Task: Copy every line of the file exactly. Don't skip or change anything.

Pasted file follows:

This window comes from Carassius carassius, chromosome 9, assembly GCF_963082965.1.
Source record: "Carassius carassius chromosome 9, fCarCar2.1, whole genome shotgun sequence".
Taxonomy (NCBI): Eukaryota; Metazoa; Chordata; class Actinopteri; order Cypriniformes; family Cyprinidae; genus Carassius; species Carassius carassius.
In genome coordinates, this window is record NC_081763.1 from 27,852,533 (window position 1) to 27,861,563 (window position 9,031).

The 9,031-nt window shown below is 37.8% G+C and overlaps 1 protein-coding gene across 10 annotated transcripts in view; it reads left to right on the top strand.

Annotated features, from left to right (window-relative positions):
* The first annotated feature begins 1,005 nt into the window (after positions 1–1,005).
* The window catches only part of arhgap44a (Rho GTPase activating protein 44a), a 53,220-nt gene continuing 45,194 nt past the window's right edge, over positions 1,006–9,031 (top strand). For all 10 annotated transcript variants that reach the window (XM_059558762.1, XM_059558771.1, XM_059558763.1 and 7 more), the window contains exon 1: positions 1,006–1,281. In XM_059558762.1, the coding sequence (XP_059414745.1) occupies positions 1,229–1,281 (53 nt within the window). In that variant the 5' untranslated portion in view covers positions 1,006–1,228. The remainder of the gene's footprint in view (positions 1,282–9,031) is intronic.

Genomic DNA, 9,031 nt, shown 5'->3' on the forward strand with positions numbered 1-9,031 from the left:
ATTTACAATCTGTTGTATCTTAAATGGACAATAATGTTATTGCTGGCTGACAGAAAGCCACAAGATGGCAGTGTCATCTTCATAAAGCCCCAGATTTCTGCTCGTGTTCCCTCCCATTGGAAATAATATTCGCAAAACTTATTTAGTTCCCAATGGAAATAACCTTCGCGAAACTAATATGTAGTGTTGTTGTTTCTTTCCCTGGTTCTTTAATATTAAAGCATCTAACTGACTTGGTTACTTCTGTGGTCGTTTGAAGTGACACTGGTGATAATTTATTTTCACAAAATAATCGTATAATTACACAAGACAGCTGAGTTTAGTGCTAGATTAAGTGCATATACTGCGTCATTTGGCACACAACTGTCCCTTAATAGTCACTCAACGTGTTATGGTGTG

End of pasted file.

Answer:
This window comes from Carassius carassius, chromosome 9, assembly GCF_963082965.1.
Source record: "Carassius carassius chromosome 9, fCarCar2.1, whole genome shotgun sequence".
Taxonomy (NCBI): Eukaryota; Metazoa; Chordata; class Actinopteri; order Cypriniformes; family Cyprinidae; genus Carassius; species Carassius carassius.
In genome coordinates, this window is record NC_081763.1 from 27,852,533 (window position 1) to 27,861,563 (window position 9,031).

The 9,031-nt window shown below is 37.8% G+C and overlaps 1 protein-coding gene across 10 annotated transcripts in view; it reads left to right on the top strand.

Annotated features, from left to right (window-relative positions):
* The first annotated feature begins 1,005 nt into the window (after positions 1–1,005).
* The window catches only part of arhgap44a (Rho GTPase activating protein 44a), a 53,220-nt gene continuing 45,194 nt past the window's right edge, over positions 1,006–9,031 (top strand). For all 10 annotated transcript variants that reach the window (XM_059558762.1, XM_059558771.1, XM_059558763.1 and 7 more), the window contains exon 1: positions 1,006–1,281. In XM_059558762.1, the coding sequence (XP_059414745.1) occupies positions 1,229–1,281 (53 nt within the window). In that variant the 5' untranslated portion in view covers positions 1,006–1,228. The remainder of the gene's footprint in view (positions 1,282–9,031) is intronic.

Genomic DNA, 9,031 nt, shown 5'->3' on the forward strand with positions numbered 1-9,031 from the left:
ATTTACAATCTGTTGTATCTTAAATGGACAATAATGTTATTGCTGGCTGACAGAAAGCCACAAGATGGCAGTGTCATCTTCATAAAGCCCCAGATTTCTGCTCGTGTTCCCTCCCATTGGAAATAATATTCGCAAAACTTATTTAGTTCCCAATGGAAATAACCTTCGCGAAACTAATATGTAGTGTTGTTGTTTCTTTCCCTGGTTCTTTAATATTAAAGCATCTAACTGACTTGGTTACTTCTGTGGTCGTTTGAAGTGACACTGGTGATAATTTATTTTCACAAAATAATCGTATAATTACACAAGACAGCTGAGTTTAGTGCTAGATTAAGTGCATATACTGCGTCATTTGGCACACAACTGTCCCTTAATAGTCACTCAACGTGTTATGGTGTG